Editor’s note: Each week, 1 of Bankrate’s personal finance reporters is reporting on a new way to save and chronicling the savings journey. This week, I investigated how much money I could save by shopping with a list. See what happened.
Back in November, as I was putting together a few Black Friday stories for Bankrate, I stumbled across a great piece of advice for curbing holiday spending: Shop only with a list.
This strategy was suggested primarily as a means to prevent getting duped into buying a deal that may, in fact, not be one.
Retailers do lots of things to get in-store shoppers to open their wallets a little wider. But you can’t fall for a bogus BOGO (buy 1, get 1) if the cashmere sweaters in question aren’t inked on paper.
This strategy has helped me — and others — save year-round in a variety of ways. For starters, it is a great way to curb impulse spending.
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No time to stop and shop
For instance, when grocery shopping, “I go through the list versus going up and down the aisles, which is what people often do,” says Leah Ingram, founder of SuddenlyFrugal.com. By using this approach, you avoid getting suckered by sales tricks, like the ” golden horseshoe” layout.
Plus, generally, “it gets me out of the store faster,” Ingram says.
The tactic also gives you time to comparison shop or look for discounts.
“If I’ve done my homework properly, because I know ahead of time what I want to buy, I (have) looked through the store circulars to pull any coupons,” Ingram says.
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Budgeting building blocks
Beyond these cent savers, shopping off of a list provides a great framework for your annual budget.
“It gives you a sense of what you’re spending money on,” says Abigail Sussman, an assistant professor at the University of Chicago who specializes in consumer spending behavior. By making a list, you can tally the annual costs of the items you frequently buy — and then make decisions about where to cut back.
“If you create a list of items that you purchase, and you purchase the same amount of times each week, you know how much you spend,” Sussman says.
Sticking to this plan also forces you to carefully weigh any “off-list” purchases you make and identify any pricey items that may be sneaking into your shopping carts.
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Testing the theory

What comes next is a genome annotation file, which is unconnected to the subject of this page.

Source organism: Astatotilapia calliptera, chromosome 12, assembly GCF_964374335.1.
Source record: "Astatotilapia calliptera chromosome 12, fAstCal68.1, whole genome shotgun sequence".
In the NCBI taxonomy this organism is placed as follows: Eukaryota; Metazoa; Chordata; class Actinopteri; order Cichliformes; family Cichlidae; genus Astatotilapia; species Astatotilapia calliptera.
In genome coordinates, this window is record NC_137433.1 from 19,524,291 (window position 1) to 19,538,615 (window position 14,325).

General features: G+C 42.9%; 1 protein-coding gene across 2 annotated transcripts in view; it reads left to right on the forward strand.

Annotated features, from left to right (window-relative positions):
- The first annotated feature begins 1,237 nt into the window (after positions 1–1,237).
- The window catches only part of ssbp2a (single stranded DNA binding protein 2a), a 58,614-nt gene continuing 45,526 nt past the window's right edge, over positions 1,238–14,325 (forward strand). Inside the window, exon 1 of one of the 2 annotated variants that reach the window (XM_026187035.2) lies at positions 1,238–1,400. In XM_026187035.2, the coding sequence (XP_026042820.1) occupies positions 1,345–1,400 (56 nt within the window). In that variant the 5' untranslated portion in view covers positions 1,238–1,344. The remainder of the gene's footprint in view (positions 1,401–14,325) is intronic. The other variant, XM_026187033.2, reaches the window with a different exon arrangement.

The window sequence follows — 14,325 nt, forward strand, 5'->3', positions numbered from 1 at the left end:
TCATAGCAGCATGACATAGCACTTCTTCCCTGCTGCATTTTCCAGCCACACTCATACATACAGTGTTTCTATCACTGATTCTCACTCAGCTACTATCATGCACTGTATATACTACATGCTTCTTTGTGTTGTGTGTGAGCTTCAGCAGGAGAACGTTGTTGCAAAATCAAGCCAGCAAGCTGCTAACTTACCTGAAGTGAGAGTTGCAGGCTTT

My boyfriend and I generally work off the same list every time we hit the grocery store: tuna, bread, seltzer water, yogurt, pasta, tomato sauce and chicken. During a recent trip, however, we decided to go off-list and get a package of store-made sugar cookies.
Because the cookies were off-list, we debated whether to make the purchase. Ultimately, we decided that the price point (around $2.40 for approximately 16 cookies) was right. And, indeed, it was: For 1 week, those cookies proved to be a cheap, albeit unhealthy, addition to our food pantry.
I considered adding the cookies to our weekly shopping list. The annual cost of $124.80 seemed like a reasonable price to pay, given we’re both avid jiujitsu players often in need of a quick sugar fix.
But the next time we went to the store, the cookies had nearly doubled in price — an increase I wouldn’t have noticed had I not been paying attention to our off-list purchases and simply been throwing items into the cart.
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Other tricks and tips
“In aggregate, each of these random things adds up,” Sussman says. To avoid consistently going off-list, she suggests keeping shopping trips short and shying away from buying groceries while hungry.
“There’s a certain amount of self-control involved,” she says.
Ingram suggests pre-shopping for items online so that when you do hit the stores you’re “educated about the price” of the products on or off your list.
Of course, if you don’t want to write things down before you shop, you can always identify some budget breakers by writing everything you purchased once you get home from the store.
Keeping a weekly spend journal will similarly help you identify areas in which you’re overspending. Just remember to wisely redirect any funds you save. Pay down existing debts, invest in a small savings account and set up a direct deposit of funds from your paycheck into your emergency savings each week.